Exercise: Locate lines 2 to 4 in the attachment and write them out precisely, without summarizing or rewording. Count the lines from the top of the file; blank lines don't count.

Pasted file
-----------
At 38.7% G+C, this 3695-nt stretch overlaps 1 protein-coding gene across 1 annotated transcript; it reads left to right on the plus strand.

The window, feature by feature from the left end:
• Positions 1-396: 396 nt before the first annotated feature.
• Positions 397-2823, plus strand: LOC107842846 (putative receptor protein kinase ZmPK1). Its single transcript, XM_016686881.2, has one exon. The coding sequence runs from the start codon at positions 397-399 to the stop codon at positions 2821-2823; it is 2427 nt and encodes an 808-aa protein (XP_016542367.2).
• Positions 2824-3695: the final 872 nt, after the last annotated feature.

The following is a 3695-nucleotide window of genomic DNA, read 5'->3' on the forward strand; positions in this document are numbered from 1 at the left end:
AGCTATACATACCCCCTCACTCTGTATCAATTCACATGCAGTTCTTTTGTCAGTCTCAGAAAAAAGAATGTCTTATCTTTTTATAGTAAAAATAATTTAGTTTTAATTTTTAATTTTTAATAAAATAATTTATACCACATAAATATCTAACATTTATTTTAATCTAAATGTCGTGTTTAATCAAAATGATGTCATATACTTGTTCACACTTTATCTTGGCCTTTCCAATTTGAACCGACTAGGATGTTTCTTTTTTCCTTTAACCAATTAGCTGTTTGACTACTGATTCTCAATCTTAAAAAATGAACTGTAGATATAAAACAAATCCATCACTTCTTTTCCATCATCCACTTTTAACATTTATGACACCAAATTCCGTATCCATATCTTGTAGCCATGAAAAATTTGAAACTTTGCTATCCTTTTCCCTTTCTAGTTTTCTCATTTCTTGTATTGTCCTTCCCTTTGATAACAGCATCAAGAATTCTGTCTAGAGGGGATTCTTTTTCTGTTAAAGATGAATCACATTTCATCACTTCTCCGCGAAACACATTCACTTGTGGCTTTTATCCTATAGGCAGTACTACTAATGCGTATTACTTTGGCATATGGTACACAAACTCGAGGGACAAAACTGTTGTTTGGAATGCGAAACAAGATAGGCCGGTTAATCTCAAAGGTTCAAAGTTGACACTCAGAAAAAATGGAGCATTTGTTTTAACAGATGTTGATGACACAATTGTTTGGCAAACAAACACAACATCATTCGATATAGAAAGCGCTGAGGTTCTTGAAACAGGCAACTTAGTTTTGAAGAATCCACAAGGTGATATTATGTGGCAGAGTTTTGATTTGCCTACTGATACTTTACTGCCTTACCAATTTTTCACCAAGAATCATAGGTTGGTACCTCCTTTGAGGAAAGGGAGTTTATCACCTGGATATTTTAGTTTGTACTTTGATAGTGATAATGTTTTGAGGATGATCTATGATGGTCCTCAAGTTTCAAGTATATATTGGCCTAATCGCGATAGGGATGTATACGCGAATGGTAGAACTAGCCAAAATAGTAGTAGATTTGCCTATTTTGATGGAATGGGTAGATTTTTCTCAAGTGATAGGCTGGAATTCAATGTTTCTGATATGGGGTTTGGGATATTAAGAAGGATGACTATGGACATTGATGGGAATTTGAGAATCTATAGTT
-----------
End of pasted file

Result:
The window, feature by feature from the left end:
• Positions 1-396: 396 nt before the first annotated feature.
• Positions 397-2823, plus strand: LOC107842846 (putative receptor protein kinase ZmPK1). Its single transcript, XM_016686881.2, has one exon. The coding sequence runs from the start codon at positions 397-399 to the stop codon at positions 2821-2823; it is 2427 nt and encodes an 808-aa protein (XP_016542367.2).